One of the many qualities employers try to find in their workers is growth mindset. They do not try to find the smartest people in the room anymore. They are set to find people who see opportunities instead of obstacles and failure as a chance to develop their abilities further, instead of rolling under their blanket and hiding from the world.
What is it that people call a growth mindset?
A growth mindset is a way of viewing challenges and setbacks. Someone with a growth mindset believes, even if they struggle, that their talents and ability can be developed. They work hard to improve and tend to achieve more than their peers who have a fixed mindset. When entire companies embrace a growth mindset, their employees report feeling far more empowered and committed; they also receive far greater organizational support for collaboration and innovation.
What is not a growth mindset?
Sitting across the table of growth mindset is a fixed mindset. A fixed mindset believes that your abilities, talents, intelligence, or personality traits are given and unchangeable. You’re born with what you’re born with—and that’s it. The fixed mindset is quite common and it is harmful. Having a fixed mindset usually comes with a fear of failure as we people with a fixed mindset believe that the ability that they have will not improve and they will be afraid to try new things or learn anything new. At the end of the day, once they have struggled enough, they may fall into the trap of a failure mindset where they think they can never go beyond the skills they have and succeed.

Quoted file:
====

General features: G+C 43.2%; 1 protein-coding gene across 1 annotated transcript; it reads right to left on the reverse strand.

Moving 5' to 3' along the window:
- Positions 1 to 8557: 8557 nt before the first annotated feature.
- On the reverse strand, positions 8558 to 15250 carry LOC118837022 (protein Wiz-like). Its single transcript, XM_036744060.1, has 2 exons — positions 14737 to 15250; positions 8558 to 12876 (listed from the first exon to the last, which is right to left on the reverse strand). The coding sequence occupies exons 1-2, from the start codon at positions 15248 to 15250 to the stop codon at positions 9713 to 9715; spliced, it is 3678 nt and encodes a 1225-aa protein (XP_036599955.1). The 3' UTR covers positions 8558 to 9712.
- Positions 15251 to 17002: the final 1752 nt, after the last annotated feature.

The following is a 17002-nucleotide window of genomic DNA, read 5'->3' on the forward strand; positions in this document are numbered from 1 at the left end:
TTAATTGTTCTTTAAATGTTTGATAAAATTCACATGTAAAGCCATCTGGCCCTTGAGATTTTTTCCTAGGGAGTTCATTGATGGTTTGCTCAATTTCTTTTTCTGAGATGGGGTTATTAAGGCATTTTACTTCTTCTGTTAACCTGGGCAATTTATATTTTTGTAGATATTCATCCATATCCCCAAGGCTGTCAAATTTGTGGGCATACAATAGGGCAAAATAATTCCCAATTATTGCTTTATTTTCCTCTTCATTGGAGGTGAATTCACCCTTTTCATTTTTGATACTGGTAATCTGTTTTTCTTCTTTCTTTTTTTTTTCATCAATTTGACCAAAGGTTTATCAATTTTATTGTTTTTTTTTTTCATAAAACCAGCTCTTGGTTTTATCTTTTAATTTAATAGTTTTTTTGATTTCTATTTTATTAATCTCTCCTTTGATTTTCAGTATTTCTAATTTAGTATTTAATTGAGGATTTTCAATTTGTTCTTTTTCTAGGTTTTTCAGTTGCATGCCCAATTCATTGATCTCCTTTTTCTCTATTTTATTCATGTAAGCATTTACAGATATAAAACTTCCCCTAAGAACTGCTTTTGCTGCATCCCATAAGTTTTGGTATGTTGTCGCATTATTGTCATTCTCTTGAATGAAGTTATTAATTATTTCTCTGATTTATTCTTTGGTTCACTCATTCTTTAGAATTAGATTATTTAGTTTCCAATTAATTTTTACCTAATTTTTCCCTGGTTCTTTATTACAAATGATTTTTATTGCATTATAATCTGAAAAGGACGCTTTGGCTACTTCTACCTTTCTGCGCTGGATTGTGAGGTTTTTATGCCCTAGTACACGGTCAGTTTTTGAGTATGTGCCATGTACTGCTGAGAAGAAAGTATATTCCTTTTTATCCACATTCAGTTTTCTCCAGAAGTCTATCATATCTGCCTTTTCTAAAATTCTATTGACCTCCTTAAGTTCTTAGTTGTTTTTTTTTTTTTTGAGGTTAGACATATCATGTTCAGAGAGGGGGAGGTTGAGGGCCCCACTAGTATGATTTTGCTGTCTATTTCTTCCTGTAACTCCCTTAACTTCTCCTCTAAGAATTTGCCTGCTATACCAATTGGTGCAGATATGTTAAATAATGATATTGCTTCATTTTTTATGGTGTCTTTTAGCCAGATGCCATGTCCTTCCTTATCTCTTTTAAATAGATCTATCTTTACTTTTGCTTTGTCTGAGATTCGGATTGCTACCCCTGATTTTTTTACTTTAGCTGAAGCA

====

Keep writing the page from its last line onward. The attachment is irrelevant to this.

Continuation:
What people confuse it with
Although the term has become a buzzword in many companies, many people still do not understand it fully and do not have the right understanding of growth mindset. For one, having a growth mindset is not the same as being optimistic. The two are closely related, however, not the same. Growth mindset is more of a self esteem movement where you believe you can improve and work hard for it, where optimism is the tendency to maintain a positive outlook within the constraints of the available ‘measurable phenomena situated in the physical and social world’. The two support one another.
Another thing people mistake for a growth mindset is giving praise and reward for efforts. Yes, we highly appreciate efforts and improvements but when employees are unproductive, it is never a good thing. It is very important to encourage improvement, reward efforts and celebrate success when it is due.
Now that we understand what a growth mindset really is, we shall tell you, it is not easy to implement this mindset daily and all the time. When we face challenges, receive criticism, or fare poorly compared with others, we can easily fall into insecurity or defensiveness, a response that inhibits growth. Your workplace and peers also play a big role in implementing this mindset. Be sure you are dwelling in the right environment that is positive and supportive of your growth.